SoCal neighborhoods recently scarred by wildfires could see debris flows if rains get too intense

LAKE ELSINORE, Calif. (KABC) -- Residents in recently burned areas prepared for possible mudslides and debris flows as another rain system moved into the Southland.

In Lake Elsinore, which endured the large Holy Fire in August, preparations were made to shore up a 60-year-old dam that sits directly above homes. It could be the last line of defense for properties, but if the rain becomes too intense it may not be enough.

Sandbags and K-rails were also brought in for homeowners in the McVicker Canyon area, one of the neighborhoods that could be evacuated.

"We're worried enough about it that we've already told our residents that they should prepare to leave," said Jason Uhley, with Riverside County Flood Control. "If we get a high-intensity rainfall event and we get the real debris flow off those canyons, it could actually destroy homes.

It's not just rocks and dead trees along the hillsides, but ash left from the blaze.

Phil Rechister lives on Amarose Street, which is directly below the dam and hillsides. He said he doubts precautions will block all of the debris.

"My neighbor went over there and said there's about a foot and a half of ash in the mountains, which probably is going to slide when the first rain comes," he said.

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The hillsides of Malibu and Thousand Oaks remained charred and vulnerable after the Woolsey Fire, which leaves residents in another dangerous situation as a rainstorm heads to the Southland.

Rechister said he's ready to evacuate if need be.

"Worst comes to worst, we take the animals in the truck and leave," he said.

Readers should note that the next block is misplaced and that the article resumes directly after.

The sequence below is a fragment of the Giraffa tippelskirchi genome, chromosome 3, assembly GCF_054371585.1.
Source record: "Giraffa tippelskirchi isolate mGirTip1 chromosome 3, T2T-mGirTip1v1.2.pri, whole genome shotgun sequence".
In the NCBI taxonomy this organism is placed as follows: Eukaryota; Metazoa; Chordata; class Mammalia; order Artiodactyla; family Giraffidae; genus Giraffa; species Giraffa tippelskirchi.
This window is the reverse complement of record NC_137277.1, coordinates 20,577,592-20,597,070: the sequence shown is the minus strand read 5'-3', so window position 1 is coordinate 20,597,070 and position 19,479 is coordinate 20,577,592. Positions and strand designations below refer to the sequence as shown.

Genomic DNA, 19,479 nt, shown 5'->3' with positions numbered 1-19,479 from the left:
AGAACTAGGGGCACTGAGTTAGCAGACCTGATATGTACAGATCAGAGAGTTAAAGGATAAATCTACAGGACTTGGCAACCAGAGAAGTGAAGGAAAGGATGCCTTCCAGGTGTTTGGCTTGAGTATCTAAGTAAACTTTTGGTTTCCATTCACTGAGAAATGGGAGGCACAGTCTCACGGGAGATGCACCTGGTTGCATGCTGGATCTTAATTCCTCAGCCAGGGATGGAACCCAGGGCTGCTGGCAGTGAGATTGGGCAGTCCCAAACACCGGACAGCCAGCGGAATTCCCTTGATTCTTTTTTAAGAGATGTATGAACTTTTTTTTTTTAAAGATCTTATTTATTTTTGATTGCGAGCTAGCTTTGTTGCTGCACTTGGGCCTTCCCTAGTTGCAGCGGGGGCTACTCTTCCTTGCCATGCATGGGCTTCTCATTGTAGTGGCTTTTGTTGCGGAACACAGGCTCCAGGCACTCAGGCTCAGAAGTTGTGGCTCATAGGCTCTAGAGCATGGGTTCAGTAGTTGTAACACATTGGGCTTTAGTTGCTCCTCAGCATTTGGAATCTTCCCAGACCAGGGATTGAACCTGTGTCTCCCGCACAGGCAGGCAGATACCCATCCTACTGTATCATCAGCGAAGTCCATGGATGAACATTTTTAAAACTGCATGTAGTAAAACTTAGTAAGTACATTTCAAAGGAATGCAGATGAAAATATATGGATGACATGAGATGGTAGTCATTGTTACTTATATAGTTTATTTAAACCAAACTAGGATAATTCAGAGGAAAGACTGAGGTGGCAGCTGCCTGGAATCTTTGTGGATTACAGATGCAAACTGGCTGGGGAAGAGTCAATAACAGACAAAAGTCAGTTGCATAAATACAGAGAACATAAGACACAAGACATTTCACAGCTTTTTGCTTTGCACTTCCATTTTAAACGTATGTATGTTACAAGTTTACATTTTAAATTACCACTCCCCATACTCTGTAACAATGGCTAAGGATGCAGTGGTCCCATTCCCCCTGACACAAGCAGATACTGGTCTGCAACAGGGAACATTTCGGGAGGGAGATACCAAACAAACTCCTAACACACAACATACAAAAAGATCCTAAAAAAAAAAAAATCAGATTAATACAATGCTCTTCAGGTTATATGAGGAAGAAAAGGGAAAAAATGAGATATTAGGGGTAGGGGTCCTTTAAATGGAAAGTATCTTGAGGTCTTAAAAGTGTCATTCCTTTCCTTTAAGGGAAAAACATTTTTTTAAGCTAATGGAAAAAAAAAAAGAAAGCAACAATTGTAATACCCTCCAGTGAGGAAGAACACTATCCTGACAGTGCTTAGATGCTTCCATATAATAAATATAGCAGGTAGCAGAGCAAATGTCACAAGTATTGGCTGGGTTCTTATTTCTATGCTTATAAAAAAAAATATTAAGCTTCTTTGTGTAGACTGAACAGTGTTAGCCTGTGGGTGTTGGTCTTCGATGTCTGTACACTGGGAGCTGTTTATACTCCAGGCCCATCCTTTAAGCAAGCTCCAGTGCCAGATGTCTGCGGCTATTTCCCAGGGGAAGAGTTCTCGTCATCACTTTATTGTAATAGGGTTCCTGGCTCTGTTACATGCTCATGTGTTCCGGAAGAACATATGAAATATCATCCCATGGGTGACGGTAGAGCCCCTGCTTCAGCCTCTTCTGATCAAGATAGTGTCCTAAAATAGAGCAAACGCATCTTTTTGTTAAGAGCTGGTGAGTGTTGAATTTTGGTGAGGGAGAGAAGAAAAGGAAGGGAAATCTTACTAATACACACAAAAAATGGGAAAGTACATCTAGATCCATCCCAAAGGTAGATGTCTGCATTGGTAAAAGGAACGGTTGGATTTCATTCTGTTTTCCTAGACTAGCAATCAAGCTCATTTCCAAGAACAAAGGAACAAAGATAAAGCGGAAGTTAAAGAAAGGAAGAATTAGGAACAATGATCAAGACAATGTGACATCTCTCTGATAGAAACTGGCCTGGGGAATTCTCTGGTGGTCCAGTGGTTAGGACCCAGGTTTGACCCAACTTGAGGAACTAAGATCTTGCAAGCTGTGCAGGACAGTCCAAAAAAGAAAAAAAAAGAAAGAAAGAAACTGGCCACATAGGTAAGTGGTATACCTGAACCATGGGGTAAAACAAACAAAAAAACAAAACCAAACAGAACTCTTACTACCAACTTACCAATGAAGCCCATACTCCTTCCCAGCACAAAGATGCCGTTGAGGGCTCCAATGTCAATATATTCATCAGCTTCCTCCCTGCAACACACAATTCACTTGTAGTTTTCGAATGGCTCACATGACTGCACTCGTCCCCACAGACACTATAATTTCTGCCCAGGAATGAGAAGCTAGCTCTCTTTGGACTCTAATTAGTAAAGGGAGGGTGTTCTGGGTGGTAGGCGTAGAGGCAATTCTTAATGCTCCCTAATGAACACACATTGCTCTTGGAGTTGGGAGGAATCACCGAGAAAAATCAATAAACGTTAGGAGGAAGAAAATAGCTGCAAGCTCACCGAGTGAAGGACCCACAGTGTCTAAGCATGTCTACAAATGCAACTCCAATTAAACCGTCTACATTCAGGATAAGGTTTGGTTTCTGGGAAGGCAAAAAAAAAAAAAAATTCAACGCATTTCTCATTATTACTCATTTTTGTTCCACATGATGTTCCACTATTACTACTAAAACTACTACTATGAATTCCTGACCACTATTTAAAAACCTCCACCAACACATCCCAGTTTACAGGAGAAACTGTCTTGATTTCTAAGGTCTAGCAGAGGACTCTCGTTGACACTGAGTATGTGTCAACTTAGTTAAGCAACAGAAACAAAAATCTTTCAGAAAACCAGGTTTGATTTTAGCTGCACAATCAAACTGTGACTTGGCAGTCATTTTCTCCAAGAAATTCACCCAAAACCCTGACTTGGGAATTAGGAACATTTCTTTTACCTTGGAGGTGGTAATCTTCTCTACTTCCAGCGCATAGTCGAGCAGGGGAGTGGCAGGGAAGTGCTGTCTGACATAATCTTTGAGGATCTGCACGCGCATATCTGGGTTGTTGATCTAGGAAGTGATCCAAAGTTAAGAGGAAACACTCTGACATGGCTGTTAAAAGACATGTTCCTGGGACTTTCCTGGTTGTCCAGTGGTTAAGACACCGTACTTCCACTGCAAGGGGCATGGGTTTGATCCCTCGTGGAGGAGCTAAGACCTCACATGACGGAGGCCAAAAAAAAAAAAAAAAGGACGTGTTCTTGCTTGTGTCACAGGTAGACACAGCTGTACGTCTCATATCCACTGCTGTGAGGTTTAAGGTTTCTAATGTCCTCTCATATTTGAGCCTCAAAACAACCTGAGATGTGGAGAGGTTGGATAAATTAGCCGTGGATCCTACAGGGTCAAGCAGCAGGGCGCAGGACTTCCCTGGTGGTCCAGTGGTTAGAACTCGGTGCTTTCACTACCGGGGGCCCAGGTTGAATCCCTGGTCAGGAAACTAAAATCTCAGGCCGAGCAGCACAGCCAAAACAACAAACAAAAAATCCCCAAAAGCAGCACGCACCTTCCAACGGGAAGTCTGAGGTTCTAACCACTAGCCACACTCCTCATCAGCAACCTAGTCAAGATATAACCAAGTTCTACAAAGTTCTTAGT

Flood control officials said their main concern comes when a portion of the storm moves into the area Thursday.

No mandatory evacuations were ordered, but voluntary ones were issued Tuesday.

The following areas were affected: Amorose, Alberhill, Glen Ivy A, Glen Eden, Grace, Horsethief A, Laguna A, Matru, McVicker A, Rice and Withrow A zones.

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Agoura Hills residents recently affected by the massive and destructive Woolsey Fire are now preparing for possible mud and debris flows that could result from a storm set to hit the Southland.

As for other areas recently charred by wildfires, Malibu, Agoura Hills and Thousand Oaks also have exposed and vulnerable hillsides.

In those areas, residents are also taking precautions even as some of them barely got home after being evacuated by the Woolsey Fire.

Steven Frasher, with Los Angeles County Public Works, said the loose soil and debris could easily flow down a hillside if the rains are intense enough.

The storm is expected to bring between 1 and 3 inches of rain to the region starting Wednesday night.

As a precaution, agencies worked to stabilize hillsides and cleared roads. They urged homeowners to do the same around their residence.
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